Ethanol content in commercially available fuels from 10% to 15% for 2007 and newer model cars has been met with mixed remarks.
Besides the plethora of pumps that are already present in gas stations across the US, one is very soon going to need a PhD in chemistry to figure out which fuel is best for their car. The introduction of E15 will now take the number of fuels at gas stations to more than 5 (without taking into consideration different octanes of “normal” gas and where you live).
There is no denying that oil derived gas has many negative connotations; it’s largely imported, non-renewable, and the pollution aspect is enormous, which is why we need a cleaner renewable energy source – albeit without having to confine all our current cars and trucks to the scrapheap. It’s simple on paper, but quite complex when trying to implement it in the real world - especially with hidden agendas and the greed for money and power thrown into the mix.
Full story after the jump.
The RFA (Renewable Fuels Association) accused the EPA (Environment Protection Agency) of “dereliction of duty” earlier this year with regards to implementing E12, as they felt sufficient testing was done that proved it could be used on older cars. Of course, the RFA are going to want the bio component of fuels to be as large as possible because, really, they only care about a greener environment, and whether or not your older engine will break while using biofuels. If the single solitary fact of not destroying the engines of older models passes then they want it made available! To them, it’s as simple as that. You can’t really blame them for wanting a greener environment, or can you?
Other issues such as gas mileage and performance play second fiddle, meaning us as the consumer are not really taken into consideration. Very uncool indeed. The results of the Ricardo Research on older vehicles (1994-2000), commissioned by the RFA, concluded that raising the Ethanol content from 10% to 15% “showed no adverse effects on older vehicles.” What they didn’t say was how it affected consumers’ pockets regarding terrible gas mileage. The EPA are now happy that sufficient testing has taken place, but are only sanctioning the use of E15 for 2007 and newer model cars. Apparently, a decision on the use of E15 in model years 2001 to 2006 vehicles will be made after the EPA receives the results of additional DOE testing, which is expected to be completed in November – showing disregard for the Ricardo data.
Then there is the issue of MTBE versus lead versus Ethanol, as all of them increase the octane rating of gas – making your car run better on less fuel with more power. MTBE also reduces carbon emissions. That sounds great except for the fact that MTBE will pollute our water supply indefinitely and lead, as we know, is highly toxic. Ethanol again is the only not-so-toxic alternative.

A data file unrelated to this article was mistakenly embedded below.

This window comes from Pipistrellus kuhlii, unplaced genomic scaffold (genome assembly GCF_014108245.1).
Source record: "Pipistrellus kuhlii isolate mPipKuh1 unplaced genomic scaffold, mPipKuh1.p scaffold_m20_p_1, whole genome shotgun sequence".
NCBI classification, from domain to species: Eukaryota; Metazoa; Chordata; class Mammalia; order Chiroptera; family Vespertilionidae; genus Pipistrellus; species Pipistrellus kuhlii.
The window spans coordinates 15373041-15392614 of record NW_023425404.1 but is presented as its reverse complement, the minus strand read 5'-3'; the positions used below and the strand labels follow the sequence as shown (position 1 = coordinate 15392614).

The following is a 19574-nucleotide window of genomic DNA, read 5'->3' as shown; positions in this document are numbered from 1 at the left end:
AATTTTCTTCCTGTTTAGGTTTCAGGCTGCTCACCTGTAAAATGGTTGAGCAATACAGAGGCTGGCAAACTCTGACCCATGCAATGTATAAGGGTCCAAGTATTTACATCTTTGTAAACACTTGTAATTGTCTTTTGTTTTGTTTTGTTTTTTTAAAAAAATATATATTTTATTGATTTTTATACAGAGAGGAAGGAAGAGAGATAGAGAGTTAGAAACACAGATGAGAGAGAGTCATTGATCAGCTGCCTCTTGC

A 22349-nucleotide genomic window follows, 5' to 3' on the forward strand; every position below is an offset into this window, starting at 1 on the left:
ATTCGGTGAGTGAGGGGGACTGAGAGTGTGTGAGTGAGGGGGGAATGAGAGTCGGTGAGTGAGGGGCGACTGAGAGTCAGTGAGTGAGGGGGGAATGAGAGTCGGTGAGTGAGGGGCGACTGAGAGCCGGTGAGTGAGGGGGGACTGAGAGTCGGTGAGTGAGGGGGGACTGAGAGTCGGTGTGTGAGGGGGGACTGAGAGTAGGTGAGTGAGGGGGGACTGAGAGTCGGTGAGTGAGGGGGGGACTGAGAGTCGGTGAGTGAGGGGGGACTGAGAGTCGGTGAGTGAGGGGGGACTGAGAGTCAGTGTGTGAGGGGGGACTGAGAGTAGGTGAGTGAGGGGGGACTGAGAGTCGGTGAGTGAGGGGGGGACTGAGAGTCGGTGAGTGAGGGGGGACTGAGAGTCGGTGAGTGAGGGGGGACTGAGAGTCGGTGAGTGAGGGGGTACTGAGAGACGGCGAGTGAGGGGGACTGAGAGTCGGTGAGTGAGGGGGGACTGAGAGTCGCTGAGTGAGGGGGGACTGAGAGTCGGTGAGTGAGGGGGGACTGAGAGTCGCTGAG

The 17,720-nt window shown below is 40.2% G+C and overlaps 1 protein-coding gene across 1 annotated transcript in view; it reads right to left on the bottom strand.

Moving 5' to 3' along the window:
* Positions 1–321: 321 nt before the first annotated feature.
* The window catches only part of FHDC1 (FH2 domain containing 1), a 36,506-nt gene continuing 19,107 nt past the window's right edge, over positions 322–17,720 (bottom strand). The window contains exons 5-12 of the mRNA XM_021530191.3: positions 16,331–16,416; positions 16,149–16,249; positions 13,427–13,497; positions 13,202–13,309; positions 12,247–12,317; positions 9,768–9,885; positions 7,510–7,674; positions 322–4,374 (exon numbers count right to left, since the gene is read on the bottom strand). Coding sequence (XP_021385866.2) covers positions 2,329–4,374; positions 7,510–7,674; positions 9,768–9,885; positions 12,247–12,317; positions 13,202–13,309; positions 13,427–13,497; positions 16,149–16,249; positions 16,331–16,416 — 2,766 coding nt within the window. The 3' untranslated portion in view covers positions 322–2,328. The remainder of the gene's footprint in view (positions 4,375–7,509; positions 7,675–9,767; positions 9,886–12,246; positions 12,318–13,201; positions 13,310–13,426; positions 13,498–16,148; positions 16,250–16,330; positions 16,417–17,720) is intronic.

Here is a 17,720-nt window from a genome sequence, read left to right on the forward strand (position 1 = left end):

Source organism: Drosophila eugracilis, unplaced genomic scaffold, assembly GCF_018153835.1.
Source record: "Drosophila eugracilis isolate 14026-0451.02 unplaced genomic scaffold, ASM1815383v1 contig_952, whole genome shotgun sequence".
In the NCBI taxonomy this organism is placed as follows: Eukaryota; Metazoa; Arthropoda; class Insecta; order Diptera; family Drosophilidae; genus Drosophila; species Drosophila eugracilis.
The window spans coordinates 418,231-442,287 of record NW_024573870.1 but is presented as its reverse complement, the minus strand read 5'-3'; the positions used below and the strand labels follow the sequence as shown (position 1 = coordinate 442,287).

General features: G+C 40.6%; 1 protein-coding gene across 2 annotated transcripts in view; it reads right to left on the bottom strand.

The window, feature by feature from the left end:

Yes, food prices are increasing (corn drastically), but that’s economics my friends. It’s called supply and demand. The US burns corn to stop global warming and our friends in Sudan are starving. Where would you rather be? We thought so – so stop complaining! You can’t have it all your way, but at least you have the option of the lesser of two evils. With the US being responsible for around two-thirds of the world’s CO2 production, let’s look at the bigger picture and fix the problem.
If all of this is very confusing to you, you’re not alone. This situation could be explained as running your body on only organic vegetables. Not impossible, but let’s face it, once you’ve tasted meat and had a balanced and supplemented mixed diet, you function better. The vegetables obviously representing bio diluted gas and the mixed diet filling in as gasoline. The bottom line is that engines are built to run on oil based gasoline and until someone decides to change that, the negative impact on consumers’ pockets and all out performance will be the ultimate downfall of biofuels. All the research in the world isn’t going to change that. The problem is not to deal with only the additives, but with the quality of the gas itself and the fact that cars are not tuned to run on the sugary stuff. We know of many motorists who drive new cars and still have the injector clogging, poor gas mileage, and knocking problems. That’s the only logical conclusion we can draw, as clearly the science is there, proving that Ethanol can successfully run a car – probably even better in performance cars than conventional gas. Look at Indy cars – they run on E100 and make more HP than with conventional gas! How much more proof do you need? Say what you want, but the oil companies still have a strangle hold over us. Automakers are just as guilty mind you – legislation needs to be more stringent not only on current emissions standards, but also to ensure cars can properly run on biofuels. The technology is there, the powers that be need to collaborate and make it work.
Our humble opinion is this; get rid of the 87 and 91 but keep the premium 93 (undiluted for older cars & newer performance cars) and E85. Bin the E15 idea and keep E10 for cars that can run on both fuels until a viable solution is reached regarding the PROPER implementation of Ethanol. Period.